With the declining availability of fresh water and increasing demand, the need has arisen of conservation of water resources and effectively manage this precious life giving resource for sustainable development.
Attempts are to prevent pollution besides developing water-saving technologies and methods
- Sustainable water supply in the long run requires watershed development, rainwater harvesting, water recycling and reuse, and conjunctive water use.
Conservation of Water resources can be done in following ways:
Preventing water pollution
- Cleaning / rejuvenation of rivers is an ongoing process. It is the responsibility of the states and local bodies to ensure required treatment of sewage and industrial effluents to the prescribed norms before discharging into water bodies, coastal waters or land to prevent and control of pollution therein.
- The Union ministry has supplemented efforts of states / UTs by providing financial and technical assistance for abatement of pollution in identified stretches of rivers in the country through the Namami Gange scheme for rivers in the Ganga basin, as well as through the National River Conservation Plan (NRCP) for other rivers
- It is a method to capture and store rainwater for various uses. It is also used to recharge groundwater aquifers
- Rainwater harvesting increases water availability, checks the declining ground water table, improves the quality of groundwater through dilution of contaminants like fluoride and nitrates, prevents soil erosion, and flooding and arrests salt water intrusion in coastal areas if used to recharge aquifers
- It can also save energy to pump out the groundwater, as groundwater recharge leads to a rise in the groundwater table
- Rainwater collection can be especially beneficial in urban settings, where demand for water has already outstripped availability in most cities and towns.
- The term “watershed management” refers to the effective management and conservation of surface and groundwater resources
- It includes preventing run-off and storing and recharging groundwater using various techniques such as percolation tanks and recharge wells
- Watershed management involves reasonable use of all-natural resources (land, water, plants, and animals) and the conservation, regeneration, and human resources present within a watershed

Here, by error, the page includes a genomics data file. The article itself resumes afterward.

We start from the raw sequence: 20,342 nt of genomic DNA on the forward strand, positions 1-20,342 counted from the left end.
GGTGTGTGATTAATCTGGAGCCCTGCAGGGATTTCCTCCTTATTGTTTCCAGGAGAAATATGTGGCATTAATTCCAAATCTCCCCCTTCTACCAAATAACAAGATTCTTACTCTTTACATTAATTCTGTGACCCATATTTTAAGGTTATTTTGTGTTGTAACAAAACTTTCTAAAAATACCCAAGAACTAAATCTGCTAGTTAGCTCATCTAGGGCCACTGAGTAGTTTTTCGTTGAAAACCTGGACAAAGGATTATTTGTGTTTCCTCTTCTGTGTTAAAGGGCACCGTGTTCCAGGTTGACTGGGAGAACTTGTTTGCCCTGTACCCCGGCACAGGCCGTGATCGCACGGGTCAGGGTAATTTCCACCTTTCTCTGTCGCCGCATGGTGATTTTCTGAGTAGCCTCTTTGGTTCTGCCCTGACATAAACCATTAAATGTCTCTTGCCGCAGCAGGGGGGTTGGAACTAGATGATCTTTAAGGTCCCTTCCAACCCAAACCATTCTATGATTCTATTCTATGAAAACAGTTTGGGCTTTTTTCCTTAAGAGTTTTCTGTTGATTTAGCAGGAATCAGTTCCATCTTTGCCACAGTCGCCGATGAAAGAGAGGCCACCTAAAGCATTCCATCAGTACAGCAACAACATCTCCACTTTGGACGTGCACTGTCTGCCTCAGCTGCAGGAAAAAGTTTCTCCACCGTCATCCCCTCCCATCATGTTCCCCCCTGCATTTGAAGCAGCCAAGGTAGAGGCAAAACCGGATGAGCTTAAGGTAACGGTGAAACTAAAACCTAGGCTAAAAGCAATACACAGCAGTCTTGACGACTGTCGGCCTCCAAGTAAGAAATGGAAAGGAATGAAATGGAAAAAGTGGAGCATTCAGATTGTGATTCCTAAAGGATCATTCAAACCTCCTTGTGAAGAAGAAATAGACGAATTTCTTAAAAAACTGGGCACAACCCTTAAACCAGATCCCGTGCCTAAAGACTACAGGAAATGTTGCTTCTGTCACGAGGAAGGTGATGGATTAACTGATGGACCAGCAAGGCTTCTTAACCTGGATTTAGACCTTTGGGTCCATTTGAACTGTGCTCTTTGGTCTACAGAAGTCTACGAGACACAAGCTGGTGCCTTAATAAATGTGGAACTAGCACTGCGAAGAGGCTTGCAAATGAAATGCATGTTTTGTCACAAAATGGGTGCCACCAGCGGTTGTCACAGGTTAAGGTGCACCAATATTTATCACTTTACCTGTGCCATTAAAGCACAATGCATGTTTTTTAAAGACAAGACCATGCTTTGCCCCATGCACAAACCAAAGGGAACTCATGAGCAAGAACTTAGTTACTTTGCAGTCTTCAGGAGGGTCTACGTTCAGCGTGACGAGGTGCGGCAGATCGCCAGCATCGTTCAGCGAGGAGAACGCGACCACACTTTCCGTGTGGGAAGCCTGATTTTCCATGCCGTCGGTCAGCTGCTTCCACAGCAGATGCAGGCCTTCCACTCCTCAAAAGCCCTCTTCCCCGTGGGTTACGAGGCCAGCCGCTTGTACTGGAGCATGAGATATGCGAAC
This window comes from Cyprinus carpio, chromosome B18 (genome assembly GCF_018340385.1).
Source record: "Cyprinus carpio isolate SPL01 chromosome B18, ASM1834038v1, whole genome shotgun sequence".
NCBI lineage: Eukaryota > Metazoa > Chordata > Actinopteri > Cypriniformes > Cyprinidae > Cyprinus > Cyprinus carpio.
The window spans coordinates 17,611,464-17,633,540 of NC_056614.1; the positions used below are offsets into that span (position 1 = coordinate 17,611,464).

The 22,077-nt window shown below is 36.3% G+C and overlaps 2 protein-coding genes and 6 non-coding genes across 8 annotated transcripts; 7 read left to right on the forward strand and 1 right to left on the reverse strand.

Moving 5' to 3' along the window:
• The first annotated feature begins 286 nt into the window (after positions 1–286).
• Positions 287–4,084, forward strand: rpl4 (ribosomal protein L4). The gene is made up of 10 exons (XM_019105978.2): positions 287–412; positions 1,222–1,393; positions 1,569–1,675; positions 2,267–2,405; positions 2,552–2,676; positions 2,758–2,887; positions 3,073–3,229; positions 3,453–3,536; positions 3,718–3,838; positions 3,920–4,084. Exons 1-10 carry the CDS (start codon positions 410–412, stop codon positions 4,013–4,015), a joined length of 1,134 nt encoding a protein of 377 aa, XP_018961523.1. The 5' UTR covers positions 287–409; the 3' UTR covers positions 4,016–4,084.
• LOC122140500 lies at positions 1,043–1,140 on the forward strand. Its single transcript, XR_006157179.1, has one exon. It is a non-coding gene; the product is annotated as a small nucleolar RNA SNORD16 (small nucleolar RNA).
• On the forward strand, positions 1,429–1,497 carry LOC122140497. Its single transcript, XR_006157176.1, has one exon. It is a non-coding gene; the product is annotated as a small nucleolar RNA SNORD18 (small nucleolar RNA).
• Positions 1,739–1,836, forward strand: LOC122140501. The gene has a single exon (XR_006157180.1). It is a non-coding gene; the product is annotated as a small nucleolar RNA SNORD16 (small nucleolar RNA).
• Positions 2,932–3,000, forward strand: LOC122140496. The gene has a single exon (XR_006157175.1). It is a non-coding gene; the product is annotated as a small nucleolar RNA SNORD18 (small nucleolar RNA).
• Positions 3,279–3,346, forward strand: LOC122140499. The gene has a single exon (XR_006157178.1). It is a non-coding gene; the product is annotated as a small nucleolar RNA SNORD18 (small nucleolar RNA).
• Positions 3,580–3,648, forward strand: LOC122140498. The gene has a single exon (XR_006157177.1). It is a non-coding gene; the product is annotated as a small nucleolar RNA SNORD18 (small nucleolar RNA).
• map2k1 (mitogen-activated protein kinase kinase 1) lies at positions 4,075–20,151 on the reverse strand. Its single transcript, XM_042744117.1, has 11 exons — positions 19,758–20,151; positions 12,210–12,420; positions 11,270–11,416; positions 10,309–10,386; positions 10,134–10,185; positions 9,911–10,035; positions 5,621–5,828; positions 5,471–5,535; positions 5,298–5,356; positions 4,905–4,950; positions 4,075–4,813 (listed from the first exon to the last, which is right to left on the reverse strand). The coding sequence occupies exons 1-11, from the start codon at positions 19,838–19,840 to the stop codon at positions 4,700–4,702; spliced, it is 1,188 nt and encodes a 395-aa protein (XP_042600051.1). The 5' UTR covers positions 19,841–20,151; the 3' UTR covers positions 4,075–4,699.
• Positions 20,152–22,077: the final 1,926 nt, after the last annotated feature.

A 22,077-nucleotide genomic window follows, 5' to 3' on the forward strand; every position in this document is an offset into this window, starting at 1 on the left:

- Aims: Looking to achieve a balance between natural resources and society simultaneously
- Programmes for Watershed Development:
- Haryali: It is a Central Government-sponsored watershed development initiative that aims to assist the rural population in saving water for drinking, irrigation, fisheries, and afforestation.
- Gram Panchayats are executing the initiative with people’s participation
Recycling and Reusing of water
Freshwater availability can be improved by recycling and reusing.
- The use of lower-quality water, such as reclaimed wastewater, for cooling and firefighting, would be an attractive idea for industries looking to save money on water
For example, in urban areas, people can use water from bathing and washing utensils for gardening. This would reduce the water consumption of higher quality for drinking
- Recycling has a lot of potential for replenishing water.
- There is need to increase water usage efficiency, with use of Sprinklers and drip irrigation techniques
- Also, in regions where there is deficit rainfall, implementation of dryland agricultural techniques could help.
The Policy initiatives for water conservation in India
The Department of Water Resources, RD & GR has formulated the National Water Policy (2012), which advocates rainwater harvesting and conservation of water. It also emphasizes the need to augment the availability of water through the direct use of rainfall.
- Central Ground Water Authority (CGWA) has been constituted under Section 3 (3) of the “Environment (Protection) Act, 1986” for the purpose of regulation and control of ground water development and management in the Country
- The ‘Jal Shakti Abhiyan’ has been launched in 2019 with focus on five aspects
- water conservation and rainwater harvesting
- renovation of traditional and other water bodies
- reuse of water and recharging of structures
- watershed development
- intensive afforestation
- Drinking Water Sanitation
- The identified over-exploited and water stressed areas in the states of Gujarat, Haryana, Karnataka, Madhya Pradesh, Maharashtra, Rajasthan, and Uttar Pradesh are taking up Atal Bhujal Yojana (ABHY), a Rs. 6000 crore scheme funded by the World Bank, for sustainable management of groundwater with community participation.
- Master Plan for Artificial Recharge to Groundwater- 2020 has been prepared by CGWB in consultation with States/UTs which is a macro level plan indicating various structures for the different terrain conditions of the country
- Department of Water Resources, RD& GR has instituted National Water awards to incentivize good practices in water conservation and ground water recharge.
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